The fact that the coronavirus disaster is different from previous crises shows governments, companies, as well as individuals, should be prepared to deal with a wide range of dangers, said the man leading the buffer fund behind Finland’s central government pension scheme.
Timo Löyttyniemi, the newly-returned chief executive officer of the State Pension Fund of Finland (Valtion Eläkerahasto, VER) also said crises represented opportunities, and that his country was well prepared in that it had good teleworking and digital capabilities.
Löyttyniemi said in a blog: “The coronavirus crisis is different from both past and future crises. This underlines the importance of being prepared for a wide range of threats.”
One lesson that could be drawn was that states, companies and individuals should all build up buffers, he said.
The CEO, who came back to head up VER this month after five years in Brussels as vice chair of The Single Resolution Board (SRB), said people were tending to seek guidance from the past in the current pandemic.
But he said previous viral outbreaks such as SARS in 2003 and Spanish flu in 1918 had taken place in different economic environments.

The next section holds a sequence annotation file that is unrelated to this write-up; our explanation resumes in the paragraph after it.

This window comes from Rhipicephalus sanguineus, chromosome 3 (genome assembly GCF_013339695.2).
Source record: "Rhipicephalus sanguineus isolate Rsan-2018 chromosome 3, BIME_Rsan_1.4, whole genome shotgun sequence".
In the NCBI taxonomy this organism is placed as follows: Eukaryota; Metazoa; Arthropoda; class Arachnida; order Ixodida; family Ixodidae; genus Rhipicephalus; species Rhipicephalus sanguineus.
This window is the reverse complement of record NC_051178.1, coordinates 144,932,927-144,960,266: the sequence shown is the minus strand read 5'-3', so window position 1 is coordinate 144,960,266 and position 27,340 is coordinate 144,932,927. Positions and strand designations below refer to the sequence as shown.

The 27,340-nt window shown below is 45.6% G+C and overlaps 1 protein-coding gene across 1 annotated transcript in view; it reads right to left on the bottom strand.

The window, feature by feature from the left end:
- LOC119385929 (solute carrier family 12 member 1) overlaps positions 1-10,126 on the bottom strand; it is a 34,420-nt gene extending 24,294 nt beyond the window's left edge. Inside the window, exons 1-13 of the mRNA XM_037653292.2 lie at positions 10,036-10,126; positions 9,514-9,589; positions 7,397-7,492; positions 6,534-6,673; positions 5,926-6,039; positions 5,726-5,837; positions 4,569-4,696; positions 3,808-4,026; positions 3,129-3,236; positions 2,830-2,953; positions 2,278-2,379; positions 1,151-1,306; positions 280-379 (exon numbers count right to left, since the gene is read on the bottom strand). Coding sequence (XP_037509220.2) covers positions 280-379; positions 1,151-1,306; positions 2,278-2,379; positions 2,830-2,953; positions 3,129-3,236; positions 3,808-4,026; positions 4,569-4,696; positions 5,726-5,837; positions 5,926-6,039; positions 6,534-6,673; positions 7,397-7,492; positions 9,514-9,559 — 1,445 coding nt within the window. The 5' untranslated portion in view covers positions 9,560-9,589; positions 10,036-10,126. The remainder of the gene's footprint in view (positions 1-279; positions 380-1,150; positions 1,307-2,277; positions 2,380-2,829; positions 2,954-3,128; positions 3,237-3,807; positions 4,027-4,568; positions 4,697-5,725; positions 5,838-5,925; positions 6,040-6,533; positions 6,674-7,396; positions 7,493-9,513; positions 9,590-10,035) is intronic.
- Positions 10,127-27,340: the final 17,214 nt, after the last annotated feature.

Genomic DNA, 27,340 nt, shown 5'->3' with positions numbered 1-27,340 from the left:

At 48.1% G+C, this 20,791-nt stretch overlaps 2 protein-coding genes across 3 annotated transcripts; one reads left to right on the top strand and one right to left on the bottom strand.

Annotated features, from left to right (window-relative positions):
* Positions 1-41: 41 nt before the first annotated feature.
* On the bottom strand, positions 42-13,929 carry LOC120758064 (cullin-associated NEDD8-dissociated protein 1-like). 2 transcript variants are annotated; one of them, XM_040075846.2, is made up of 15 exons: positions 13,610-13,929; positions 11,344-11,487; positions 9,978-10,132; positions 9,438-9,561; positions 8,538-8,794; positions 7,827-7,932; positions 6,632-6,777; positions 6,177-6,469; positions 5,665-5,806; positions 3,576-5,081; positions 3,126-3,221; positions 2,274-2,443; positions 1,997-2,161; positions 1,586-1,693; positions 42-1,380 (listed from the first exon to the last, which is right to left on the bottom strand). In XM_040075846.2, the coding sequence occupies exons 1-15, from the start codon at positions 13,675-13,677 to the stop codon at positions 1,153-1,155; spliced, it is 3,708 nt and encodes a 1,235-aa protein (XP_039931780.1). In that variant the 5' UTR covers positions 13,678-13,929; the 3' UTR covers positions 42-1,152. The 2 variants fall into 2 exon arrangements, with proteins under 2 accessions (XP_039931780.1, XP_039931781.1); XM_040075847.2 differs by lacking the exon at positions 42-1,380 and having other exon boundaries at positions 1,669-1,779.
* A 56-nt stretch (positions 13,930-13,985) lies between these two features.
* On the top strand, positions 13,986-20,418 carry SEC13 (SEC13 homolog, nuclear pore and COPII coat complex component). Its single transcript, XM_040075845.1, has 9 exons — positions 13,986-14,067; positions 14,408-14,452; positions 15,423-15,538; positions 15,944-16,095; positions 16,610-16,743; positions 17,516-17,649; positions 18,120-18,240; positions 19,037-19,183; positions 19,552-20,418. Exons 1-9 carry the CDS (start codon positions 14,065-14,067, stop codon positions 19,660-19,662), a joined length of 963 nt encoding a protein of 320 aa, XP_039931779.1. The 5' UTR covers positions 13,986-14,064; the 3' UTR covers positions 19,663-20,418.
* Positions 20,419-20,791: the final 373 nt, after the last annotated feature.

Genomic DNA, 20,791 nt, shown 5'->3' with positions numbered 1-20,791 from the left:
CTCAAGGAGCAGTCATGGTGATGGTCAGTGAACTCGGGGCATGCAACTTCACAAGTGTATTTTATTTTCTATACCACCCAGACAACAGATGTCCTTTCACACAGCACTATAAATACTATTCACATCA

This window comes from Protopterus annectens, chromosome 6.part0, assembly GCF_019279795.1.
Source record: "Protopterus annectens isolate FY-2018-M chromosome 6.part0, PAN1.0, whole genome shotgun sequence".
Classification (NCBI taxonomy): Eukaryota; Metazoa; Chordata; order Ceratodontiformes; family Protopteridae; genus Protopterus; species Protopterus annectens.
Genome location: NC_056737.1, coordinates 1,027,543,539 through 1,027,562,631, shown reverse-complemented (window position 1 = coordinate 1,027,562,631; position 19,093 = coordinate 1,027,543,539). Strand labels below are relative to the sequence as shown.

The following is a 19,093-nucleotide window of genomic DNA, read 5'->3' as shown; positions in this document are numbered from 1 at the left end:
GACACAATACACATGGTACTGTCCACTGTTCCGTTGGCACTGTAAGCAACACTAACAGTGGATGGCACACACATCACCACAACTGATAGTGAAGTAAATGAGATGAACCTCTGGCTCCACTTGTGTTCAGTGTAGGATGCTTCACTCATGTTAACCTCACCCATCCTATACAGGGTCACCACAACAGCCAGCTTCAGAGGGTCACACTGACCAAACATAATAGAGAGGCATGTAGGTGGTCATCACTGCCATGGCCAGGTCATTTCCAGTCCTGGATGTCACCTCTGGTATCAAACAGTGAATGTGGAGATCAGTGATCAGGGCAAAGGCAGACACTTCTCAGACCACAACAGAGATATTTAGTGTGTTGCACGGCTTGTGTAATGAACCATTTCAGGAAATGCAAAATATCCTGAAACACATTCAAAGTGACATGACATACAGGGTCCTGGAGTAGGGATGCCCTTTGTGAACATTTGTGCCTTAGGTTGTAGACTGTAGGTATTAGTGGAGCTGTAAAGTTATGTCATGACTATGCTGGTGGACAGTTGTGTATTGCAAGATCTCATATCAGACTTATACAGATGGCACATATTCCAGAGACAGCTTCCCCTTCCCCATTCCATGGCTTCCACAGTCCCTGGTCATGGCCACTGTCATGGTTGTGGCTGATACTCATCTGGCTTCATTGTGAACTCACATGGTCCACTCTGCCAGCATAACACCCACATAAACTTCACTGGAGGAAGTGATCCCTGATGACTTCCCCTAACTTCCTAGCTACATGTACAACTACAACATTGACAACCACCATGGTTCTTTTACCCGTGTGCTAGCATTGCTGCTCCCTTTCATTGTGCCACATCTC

“While virus-induced diseases have something in common, it is impossible to draw any straightforward conclusions as to the development of the economy and the equity markets,” he said, as each economic environment had its own special features.
Löyttyniemi said each crisis was also an opportunity.
“Finland’s preparedness for this crisis is high. We lead the way in teleworking and rank among top European countries in terms of digital capabilities,” he said, adding that this gave Finland, Finnish companies and citizens ability to continue operations without disruptions and harness the opportunities offered by this competitive edge in the next few months.
But he also warned: “A crisis sows the seeds of the next one.”
Economic uncertainty and an imminent downturn as well as falling share prices and the emergency steps being taken by governments made the economy fragile, he said.
“If prolonged, uncertainty will undermine economic prospects,” Löyttyniemi said, adding that indebtedness would grow and it would become increasingly difficult to deliver on promises.